How to Extract a Subset of a Vector in R - dummies

How to Extract a Subset of a Vector in R

By Andrie de Vries, Joris Meys

You use the same indexing rules for character vectors that you use for numeric vectors (or for vectors of any type). The process of referring to a subset of a vector through indexing its elements is also called subsetting. In other words, subsetting is the process of extracting a subset of a vector.

To illustrate how to work with vectors, and specifically how to create subsets, use the built-in datasets letters and LETTERS. Both are character vectors consisting of the letters of the alphabet, in lowercase (letters) and uppercase (LETTERS). Try it:

> letters
[1] "a" "b" "c" "d" "e" "f" "g" "h" "i" "j" "k"
[12] "l" "m" "n" "o" "p" "q" "r" "s" "t" "u" "v"
[23] "w" "x" "y" "z"
[1] "A" "B" "C" "D" "E" "F" "G" "H" "I" "J" "K"
[12] "L" "M" "N" "O" "P" "Q" "R" "S" "T" "U" "V"
[23] "W" "X" "Y" "Z"

Aside from being useful to illustrate the use of subsets, you can use these built-in vectors whenever you need to make lists of things.

Let’s return to the topic of creating subsets. To extract a specific element from a vector, use square brackets. To get the tenth element of letters, for example, use the following:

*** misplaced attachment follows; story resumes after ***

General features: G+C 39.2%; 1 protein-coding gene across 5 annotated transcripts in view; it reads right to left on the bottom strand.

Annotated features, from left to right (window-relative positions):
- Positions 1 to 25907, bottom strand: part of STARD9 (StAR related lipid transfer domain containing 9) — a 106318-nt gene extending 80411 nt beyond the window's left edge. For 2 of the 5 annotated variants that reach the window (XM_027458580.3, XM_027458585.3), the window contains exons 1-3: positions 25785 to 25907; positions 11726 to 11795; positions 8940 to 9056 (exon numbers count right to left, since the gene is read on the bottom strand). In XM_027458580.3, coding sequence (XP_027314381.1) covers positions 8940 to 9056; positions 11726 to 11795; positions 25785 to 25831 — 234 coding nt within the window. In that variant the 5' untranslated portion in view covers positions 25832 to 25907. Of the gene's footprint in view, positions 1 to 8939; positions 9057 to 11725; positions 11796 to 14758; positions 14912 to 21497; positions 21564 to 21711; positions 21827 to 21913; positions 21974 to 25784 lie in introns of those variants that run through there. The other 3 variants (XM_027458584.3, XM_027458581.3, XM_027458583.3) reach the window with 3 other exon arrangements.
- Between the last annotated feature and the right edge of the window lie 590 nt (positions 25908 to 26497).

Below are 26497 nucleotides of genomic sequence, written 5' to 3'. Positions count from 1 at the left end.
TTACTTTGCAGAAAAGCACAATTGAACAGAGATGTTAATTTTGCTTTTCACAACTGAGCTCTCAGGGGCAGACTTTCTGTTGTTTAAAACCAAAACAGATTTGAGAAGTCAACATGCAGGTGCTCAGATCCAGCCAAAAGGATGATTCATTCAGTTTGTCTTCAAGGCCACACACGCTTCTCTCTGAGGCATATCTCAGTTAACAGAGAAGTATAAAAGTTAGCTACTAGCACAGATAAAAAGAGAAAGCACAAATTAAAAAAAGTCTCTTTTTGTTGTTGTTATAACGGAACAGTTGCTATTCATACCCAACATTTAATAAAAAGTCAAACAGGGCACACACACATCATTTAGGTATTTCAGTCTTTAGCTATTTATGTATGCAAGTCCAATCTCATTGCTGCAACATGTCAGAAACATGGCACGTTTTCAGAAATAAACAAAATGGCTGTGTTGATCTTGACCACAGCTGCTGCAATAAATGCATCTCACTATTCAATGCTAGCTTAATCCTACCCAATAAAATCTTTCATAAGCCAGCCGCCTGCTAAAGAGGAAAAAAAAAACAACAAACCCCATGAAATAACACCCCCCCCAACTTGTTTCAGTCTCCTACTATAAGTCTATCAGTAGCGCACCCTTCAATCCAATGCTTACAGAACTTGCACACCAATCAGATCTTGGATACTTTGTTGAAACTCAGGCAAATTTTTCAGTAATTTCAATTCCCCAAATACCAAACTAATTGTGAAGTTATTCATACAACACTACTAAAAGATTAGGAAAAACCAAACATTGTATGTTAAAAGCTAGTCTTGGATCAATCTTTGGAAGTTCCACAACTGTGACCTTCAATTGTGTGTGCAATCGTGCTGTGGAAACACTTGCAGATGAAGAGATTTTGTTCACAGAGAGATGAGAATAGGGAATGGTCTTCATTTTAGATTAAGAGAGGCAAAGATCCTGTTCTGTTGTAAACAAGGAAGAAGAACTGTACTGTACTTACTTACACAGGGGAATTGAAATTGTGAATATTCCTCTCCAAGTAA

> letters[10]
[1] "j"

To get the last three elements of LETTERS, use the following:

> LETTERS[24:26]
[1] "X" "Y" "Z"

The colon operator (:) in R is a handy way of creating sequences, so 24:26 results in 25, 25, 26. When this appears inside the square brackets, R returns elements 24 through 26.

In our last example, it was easy to extract the last three letters of LETTERS, because you know that the alphabet contains 26 letters. Quite often, you don’t know the length of a vector. You can use the tail() function to display the trailing elements of a vector. To get the last five elements of LETTERS, try the following:

> tail(LETTERS, 5)
[1] "V" "W" "X" "Y" "Z"

Similarly, you can use the head() function to get the first element of a variable. By default, both head() and tail() returns six elements, but you can tell it to return any specific number of elements in the second argument. Try extracting the first ten letters:

> head(letters, 10)
 [1] "a" "b" "c" "d" "e" "f" "g" "h" "i" "j"